Earl Old Person courtesy of Blackfeet Nation/Blackfeet Tribal Business Council Facebook page
Republicans voted Thursday to table a bill that would have designated a part of U.S. Highway 89 as Chief Earl Old Person Memorial Highway.
Just one Republican, Sen. Jeremy Trebas, R- Great Falls, joined Democrats in voting against the motion. The committee voted 7-5 to table the bill.
Sen. Barry Usher, R-Yellowstone County, made the motion following a recess by the Senate Highways and Transportation Committee and a hearing featuring sponsor Sen. Susan Webber, D-Browning.
Usher said when he served on the House Transportation Committee, it heard many highway designation bills. He said committee members decided then to only pass the bill if someone in law enforcement died in the line of duty.
He said there are many other ways to significantly recognize the great service to Montana and the U.S. Old Person was the longest serving elected tribal leader in the U.S. He retired in 2016 and died after a battle with cancer in 2021.
“I apologize, I don’t want to disrespect his memorial and honor, but that’s just my core belief,” Usher said. “That’s the way we dealt with it in the House.”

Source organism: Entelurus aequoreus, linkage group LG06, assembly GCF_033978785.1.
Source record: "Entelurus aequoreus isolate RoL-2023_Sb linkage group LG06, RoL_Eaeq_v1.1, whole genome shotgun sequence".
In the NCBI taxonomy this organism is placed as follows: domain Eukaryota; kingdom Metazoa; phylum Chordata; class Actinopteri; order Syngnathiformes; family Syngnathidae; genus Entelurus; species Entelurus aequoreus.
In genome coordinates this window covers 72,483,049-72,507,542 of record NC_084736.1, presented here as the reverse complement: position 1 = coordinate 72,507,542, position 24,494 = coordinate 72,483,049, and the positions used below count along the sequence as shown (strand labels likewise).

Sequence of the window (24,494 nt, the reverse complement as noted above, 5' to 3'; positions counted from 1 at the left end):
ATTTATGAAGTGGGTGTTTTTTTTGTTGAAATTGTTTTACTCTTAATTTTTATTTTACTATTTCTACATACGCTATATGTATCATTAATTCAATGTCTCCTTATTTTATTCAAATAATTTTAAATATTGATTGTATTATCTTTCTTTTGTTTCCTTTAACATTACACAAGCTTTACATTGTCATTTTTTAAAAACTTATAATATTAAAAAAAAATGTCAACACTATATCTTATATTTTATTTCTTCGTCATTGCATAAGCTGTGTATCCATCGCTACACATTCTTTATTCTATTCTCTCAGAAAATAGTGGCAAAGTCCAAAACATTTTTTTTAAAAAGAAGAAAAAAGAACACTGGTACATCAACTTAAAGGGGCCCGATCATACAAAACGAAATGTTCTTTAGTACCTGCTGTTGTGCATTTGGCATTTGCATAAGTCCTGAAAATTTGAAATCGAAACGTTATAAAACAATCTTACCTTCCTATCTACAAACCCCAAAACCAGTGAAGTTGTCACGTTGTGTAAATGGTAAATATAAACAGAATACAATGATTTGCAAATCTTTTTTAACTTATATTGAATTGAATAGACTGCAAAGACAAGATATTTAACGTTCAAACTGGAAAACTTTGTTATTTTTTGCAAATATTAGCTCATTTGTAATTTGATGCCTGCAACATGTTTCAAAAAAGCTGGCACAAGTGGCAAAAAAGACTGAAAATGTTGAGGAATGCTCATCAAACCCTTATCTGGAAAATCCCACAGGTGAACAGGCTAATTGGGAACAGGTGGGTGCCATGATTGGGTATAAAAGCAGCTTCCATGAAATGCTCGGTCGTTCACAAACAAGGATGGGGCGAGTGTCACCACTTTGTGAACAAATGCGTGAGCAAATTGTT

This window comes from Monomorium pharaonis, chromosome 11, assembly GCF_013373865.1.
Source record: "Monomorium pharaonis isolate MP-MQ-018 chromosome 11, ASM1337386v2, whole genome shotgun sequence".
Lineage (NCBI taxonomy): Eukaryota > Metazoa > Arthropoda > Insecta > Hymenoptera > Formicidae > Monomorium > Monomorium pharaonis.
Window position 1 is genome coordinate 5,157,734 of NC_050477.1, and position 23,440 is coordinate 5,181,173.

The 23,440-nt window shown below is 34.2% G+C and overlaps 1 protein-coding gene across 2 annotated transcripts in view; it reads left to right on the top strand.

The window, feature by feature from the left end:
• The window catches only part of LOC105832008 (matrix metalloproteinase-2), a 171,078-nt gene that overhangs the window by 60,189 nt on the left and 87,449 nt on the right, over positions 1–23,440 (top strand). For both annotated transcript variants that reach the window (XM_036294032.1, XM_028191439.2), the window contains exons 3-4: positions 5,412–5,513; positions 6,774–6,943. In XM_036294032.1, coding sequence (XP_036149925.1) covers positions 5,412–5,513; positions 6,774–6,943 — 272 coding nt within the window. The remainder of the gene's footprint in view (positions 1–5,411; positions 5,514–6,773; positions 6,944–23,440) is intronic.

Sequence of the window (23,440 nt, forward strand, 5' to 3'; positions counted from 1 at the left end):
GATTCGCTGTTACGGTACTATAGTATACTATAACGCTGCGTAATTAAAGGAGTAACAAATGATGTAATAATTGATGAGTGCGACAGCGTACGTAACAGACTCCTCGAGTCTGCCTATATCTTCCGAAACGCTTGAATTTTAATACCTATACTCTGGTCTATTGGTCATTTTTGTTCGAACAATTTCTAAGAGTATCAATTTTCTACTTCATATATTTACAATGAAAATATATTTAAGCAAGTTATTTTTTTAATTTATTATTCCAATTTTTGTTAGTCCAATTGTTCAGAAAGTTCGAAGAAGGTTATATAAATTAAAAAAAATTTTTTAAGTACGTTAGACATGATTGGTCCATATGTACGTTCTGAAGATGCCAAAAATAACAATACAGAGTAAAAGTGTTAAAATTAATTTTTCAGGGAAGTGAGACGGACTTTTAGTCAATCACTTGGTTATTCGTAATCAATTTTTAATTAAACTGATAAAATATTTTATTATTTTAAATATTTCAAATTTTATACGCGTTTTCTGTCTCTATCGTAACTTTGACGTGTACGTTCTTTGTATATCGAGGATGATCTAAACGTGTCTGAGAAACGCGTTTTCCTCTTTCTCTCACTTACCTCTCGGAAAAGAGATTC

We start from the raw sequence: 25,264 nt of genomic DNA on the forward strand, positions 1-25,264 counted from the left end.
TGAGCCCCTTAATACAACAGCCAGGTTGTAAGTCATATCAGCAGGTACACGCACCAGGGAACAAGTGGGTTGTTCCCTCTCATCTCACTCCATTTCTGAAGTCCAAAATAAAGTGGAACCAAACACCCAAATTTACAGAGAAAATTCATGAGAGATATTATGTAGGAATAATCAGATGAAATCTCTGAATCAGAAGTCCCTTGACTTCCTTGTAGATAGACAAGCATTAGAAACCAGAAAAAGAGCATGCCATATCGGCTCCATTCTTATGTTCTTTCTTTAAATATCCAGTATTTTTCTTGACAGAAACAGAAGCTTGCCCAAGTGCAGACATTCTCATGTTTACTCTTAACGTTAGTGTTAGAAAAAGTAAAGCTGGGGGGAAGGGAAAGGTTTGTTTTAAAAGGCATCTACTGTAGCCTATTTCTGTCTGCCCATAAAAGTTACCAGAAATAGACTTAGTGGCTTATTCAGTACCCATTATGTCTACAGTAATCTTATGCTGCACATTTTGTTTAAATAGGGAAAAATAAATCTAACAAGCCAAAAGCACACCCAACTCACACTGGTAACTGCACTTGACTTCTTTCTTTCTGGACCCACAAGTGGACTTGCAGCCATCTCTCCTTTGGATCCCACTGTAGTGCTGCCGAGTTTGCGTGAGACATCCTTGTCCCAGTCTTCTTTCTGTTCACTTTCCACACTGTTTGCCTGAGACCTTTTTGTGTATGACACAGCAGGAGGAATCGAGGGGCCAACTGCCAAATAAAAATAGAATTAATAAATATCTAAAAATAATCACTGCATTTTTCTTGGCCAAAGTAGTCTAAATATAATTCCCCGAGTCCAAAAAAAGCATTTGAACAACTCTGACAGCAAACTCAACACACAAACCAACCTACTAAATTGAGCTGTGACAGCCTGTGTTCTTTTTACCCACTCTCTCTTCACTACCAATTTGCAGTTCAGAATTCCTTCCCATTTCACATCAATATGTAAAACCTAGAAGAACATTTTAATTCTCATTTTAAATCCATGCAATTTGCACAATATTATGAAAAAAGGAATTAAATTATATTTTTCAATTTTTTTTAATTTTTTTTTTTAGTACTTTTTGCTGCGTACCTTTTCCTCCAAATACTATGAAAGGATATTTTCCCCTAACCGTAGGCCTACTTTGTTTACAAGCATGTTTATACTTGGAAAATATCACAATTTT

Democrats said they hoped for reconsideration. Vice-Chair Sen. Andrea Olsen, D- Missoula, noted that two sessions ago, the legislature designated the Jeanette Rankin Memorial Highway, and Rankin did not die in the line of duty as a police officer.
“So this unspoken rule that has been created is not the way we’ve done this highway resolutions in the past,” Olsen said.
But Chair Sen. Theresa Manzella, R-Hamilton, agreed with Usher, saying that legislators did something similar in the Senate last session.
“This is a difficult vote because the man obviously deserves honor and recognition,” Manzella said. “He was a very meaningful person in the life of his tribe.”
Manzella said she “received discipline” for suggesting a designation for a law enforcement officer who did not die in the line of duty.
Sen. Kathy Kelker, D- Billings, said in the four sessions she’d served, she didn’t know about the rule regarding designations.
Sen. Mary Ann Dunwell, D- Helena, said she was disappointed the legislature wasn’t able to grant this request by the Blackfeet Nation.
“I encourage us to consider taking it off the table at a later date,” Dunwell said.
Olsen too said the committee should reconsider, citing Old Person’s service to the Blackfeet people and the state of Montana, as well as his role in leadership over the law enforcement of the Blackfeet Nation, which Webber noted earlier.
“There is no greater person to honor in this way, and I would really hope that we think about this,” Olsen said.
Manzella said she heard Olsen’s comments and concluded the executive action.
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